The UK unemployment rate stayed at its near-record low level of 3.8 per cent in the three months to April, according to official statistics released today, as the jobs market shrugged off Brexit uncertainty.
Read more: UK economy shrinks by 0.4 per cent in April
Record numbers in work helped push up wages, which rose 3.4 per cent in the three months to April. This was up from 3.3 per cent in three months to March, the Office for National Statistics (ONS) said.
The figures will please policymakers after suggestions from some economists that Britain’s bright jobs picture may have turned in April as prolonged political uncertainty took a toll.
Yesterday’s GDP figures from the ONS revealed the UK economy shrank by 0.4 per cent in April as car production collapsed.
Yet Britain’s unemployment rate has not been lower since the end of 1974, the ONS said.
The wage increase beat the expectations of economists, who had predicted a rise of 3.1 per cent. It takes the real wage rise – which is adjusted for inflation – to 1.5 per cent.
Sterling ticked upwards against the dollar following the news, surpassing the $1.27 level it fell through yesterday. It had climbed 0.3 per cent to buy $1.272 shortly after 10am UK time.
Yet the number of vacancies fell in the three months to May, the ONS said, indicating that the rate of employment could soon slow.
ONS deputy head of labour market statistics Matt Hughes said: “Overall, the labour market continues to be strong, with employment still at a joint record rate. However, while the number of vacancies remains high, it has fallen back slightly from the historic highs seen at the turn of the year.”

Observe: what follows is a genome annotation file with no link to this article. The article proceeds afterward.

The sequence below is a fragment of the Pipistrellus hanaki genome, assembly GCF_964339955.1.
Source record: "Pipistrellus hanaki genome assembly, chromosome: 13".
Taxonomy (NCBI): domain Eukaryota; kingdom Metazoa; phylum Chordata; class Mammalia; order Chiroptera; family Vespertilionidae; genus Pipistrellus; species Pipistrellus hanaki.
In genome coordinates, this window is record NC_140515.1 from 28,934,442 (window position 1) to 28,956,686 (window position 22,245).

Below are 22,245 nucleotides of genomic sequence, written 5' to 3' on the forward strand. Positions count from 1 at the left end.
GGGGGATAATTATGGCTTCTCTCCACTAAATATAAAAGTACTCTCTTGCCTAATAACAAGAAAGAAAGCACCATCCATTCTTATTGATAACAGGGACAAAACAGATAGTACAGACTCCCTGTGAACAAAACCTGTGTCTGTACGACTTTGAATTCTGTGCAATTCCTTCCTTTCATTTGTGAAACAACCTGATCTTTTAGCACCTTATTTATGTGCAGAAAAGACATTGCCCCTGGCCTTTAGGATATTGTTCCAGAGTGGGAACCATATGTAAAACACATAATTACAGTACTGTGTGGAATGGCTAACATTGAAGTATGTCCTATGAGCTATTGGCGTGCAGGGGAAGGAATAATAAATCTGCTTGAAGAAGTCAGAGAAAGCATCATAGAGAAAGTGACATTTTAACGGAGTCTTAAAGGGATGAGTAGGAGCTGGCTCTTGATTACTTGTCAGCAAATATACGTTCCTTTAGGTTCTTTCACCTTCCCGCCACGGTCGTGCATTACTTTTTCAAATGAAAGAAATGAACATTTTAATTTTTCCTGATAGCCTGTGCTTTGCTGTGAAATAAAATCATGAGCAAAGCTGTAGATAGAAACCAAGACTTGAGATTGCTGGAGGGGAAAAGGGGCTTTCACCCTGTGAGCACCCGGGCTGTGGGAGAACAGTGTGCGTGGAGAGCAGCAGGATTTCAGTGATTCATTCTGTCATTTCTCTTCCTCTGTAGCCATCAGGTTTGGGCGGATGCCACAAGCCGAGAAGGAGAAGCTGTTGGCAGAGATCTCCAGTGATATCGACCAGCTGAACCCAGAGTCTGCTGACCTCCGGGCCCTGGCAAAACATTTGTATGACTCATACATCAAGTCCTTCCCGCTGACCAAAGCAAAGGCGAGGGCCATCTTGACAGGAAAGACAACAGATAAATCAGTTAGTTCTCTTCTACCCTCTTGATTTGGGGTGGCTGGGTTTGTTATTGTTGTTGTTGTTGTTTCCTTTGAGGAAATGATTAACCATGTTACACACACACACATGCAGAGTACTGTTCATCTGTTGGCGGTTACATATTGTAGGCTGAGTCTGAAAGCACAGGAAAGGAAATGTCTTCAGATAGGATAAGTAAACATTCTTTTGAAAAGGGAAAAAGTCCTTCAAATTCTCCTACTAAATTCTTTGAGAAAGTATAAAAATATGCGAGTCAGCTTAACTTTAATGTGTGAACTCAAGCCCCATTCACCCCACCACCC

“With employment growth among women coming from full-timers, the overall gap between men and women in hours worked is now the lowest ever,” he said.
Employment minister Alok Sharma said: “With wage growth increasing pace on last month, outstripping inflation for the 15th month in a row, and record high female employment – the Government’s focus on pro-business policies and balanced economic management is delivering opportunity for all.”
Tej Parikh, chief economist at the Institute of Directors (IoD), said: “The buoyant labour market is still going strong for the UK economy, even as it weathers widespread political uncertainty.”
“Businesses’ avid appetite for new hires has drawn many out of unemployment and inactivity into work, which has provided uplift to household incomes,” he said.
He added: “However, the employment boom cannot last forever, and is certainly showing signs of softening. Business leaders are finding it harder to recruit as the supply of talent shrinks, and wage growth has failed to sustain the heights we saw earlier this year.”